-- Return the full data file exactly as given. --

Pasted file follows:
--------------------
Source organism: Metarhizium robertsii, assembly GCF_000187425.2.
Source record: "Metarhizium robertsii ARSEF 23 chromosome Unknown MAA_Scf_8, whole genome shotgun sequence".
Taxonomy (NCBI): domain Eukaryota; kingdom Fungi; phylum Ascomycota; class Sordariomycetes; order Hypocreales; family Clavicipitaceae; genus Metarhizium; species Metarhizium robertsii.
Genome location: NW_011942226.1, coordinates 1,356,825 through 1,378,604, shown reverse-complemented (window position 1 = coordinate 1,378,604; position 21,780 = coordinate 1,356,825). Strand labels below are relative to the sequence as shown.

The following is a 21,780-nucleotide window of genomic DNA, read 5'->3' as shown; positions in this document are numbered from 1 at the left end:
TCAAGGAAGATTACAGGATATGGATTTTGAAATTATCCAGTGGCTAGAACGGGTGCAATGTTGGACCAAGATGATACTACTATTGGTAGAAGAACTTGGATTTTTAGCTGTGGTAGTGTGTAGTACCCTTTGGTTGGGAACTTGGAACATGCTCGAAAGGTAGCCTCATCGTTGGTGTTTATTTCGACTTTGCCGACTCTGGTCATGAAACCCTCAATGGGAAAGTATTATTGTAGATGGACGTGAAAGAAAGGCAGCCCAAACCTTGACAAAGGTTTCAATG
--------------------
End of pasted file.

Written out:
Source organism: Metarhizium robertsii, assembly GCF_000187425.2.
Source record: "Metarhizium robertsii ARSEF 23 chromosome Unknown MAA_Scf_8, whole genome shotgun sequence".
Taxonomy (NCBI): domain Eukaryota; kingdom Fungi; phylum Ascomycota; class Sordariomycetes; order Hypocreales; family Clavicipitaceae; genus Metarhizium; species Metarhizium robertsii.
Genome location: NW_011942226.1, coordinates 1,356,825 through 1,378,604, shown reverse-complemented (window position 1 = coordinate 1,378,604; position 21,780 = coordinate 1,356,825). Strand labels below are relative to the sequence as shown.

The following is a 21,780-nucleotide window of genomic DNA, read 5'->3' as shown; positions in this document are numbered from 1 at the left end:
TCAAGGAAGATTACAGGATATGGATTTTGAAATTATCCAGTGGCTAGAACGGGTGCAATGTTGGACCAAGATGATACTACTATTGGTAGAAGAACTTGGATTTTTAGCTGTGGTAGTGTGTAGTACCCTTTGGTTGGGAACTTGGAACATGCTCGAAAGGTAGCCTCATCGTTGGTGTTTATTTCGACTTTGCCGACTCTGGTCATGAAACCCTCAATGGGAAAGTATTATTGTAGATGGACGTGAAAGAAAGGCAGCCCAAACCTTGACAAAGGTTTCAATG